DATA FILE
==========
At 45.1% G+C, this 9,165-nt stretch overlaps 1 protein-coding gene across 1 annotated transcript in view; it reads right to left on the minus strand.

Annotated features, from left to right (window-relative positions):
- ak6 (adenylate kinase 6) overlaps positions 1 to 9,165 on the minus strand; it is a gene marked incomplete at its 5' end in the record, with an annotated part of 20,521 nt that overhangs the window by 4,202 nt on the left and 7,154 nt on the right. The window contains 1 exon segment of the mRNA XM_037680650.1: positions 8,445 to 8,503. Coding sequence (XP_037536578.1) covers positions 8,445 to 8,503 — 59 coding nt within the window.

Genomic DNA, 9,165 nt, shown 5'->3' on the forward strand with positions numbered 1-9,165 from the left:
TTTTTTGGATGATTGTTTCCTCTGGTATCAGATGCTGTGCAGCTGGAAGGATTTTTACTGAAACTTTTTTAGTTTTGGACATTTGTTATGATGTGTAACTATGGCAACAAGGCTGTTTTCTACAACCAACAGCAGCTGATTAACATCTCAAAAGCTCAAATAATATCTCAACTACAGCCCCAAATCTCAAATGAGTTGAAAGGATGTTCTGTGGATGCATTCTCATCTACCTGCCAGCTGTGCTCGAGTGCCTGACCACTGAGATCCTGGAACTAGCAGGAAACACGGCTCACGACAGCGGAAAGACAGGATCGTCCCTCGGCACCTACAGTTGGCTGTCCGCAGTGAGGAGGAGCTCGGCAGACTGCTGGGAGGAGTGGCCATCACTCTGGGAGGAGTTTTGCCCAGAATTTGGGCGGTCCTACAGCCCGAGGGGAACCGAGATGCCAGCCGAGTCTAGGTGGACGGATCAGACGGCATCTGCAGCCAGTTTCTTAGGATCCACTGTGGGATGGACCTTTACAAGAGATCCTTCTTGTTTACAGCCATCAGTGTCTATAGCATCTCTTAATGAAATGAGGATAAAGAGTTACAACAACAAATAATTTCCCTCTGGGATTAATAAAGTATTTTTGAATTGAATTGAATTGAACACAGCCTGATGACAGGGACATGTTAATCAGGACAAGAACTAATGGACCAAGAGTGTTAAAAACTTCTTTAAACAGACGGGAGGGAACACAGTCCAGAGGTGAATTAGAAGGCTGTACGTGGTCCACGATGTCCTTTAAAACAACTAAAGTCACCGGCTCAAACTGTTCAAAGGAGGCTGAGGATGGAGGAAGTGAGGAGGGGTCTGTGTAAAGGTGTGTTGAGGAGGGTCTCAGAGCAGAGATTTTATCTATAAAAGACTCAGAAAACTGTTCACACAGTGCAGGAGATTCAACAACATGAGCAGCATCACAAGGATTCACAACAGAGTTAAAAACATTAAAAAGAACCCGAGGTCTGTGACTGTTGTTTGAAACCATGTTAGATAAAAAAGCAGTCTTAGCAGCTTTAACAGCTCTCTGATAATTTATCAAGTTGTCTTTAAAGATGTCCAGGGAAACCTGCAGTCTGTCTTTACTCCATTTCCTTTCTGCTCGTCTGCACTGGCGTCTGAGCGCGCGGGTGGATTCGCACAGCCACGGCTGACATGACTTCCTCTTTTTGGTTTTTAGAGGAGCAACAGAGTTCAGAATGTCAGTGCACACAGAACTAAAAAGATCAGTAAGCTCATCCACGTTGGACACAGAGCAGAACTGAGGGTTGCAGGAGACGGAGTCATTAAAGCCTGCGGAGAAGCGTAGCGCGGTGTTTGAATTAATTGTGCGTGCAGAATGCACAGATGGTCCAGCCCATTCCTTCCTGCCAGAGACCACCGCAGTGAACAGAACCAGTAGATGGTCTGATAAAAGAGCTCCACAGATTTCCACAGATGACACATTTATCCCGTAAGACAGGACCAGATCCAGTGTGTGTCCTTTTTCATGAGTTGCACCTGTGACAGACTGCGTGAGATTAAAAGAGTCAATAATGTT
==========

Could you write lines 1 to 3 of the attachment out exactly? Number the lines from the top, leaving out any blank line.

At 45.1% G+C, this 9,165-nt stretch overlaps 1 protein-coding gene across 1 annotated transcript in view; it reads right to left on the minus strand.

Annotated features, from left to right (window-relative positions):
- ak6 (adenylate kinase 6) overlaps positions 1 to 9,165 on the minus strand; it is a gene marked incomplete at its 5' end in the record, with an annotated part of 20,521 nt that overhangs the window by 4,202 nt on the left and 7,154 nt on the right. The window contains 1 exon segment of the mRNA XM_037680650.1: positions 8,445 to 8,503. Coding sequence (XP_037536578.1) covers positions 8,445 to 8,503 — 59 coding nt within the window.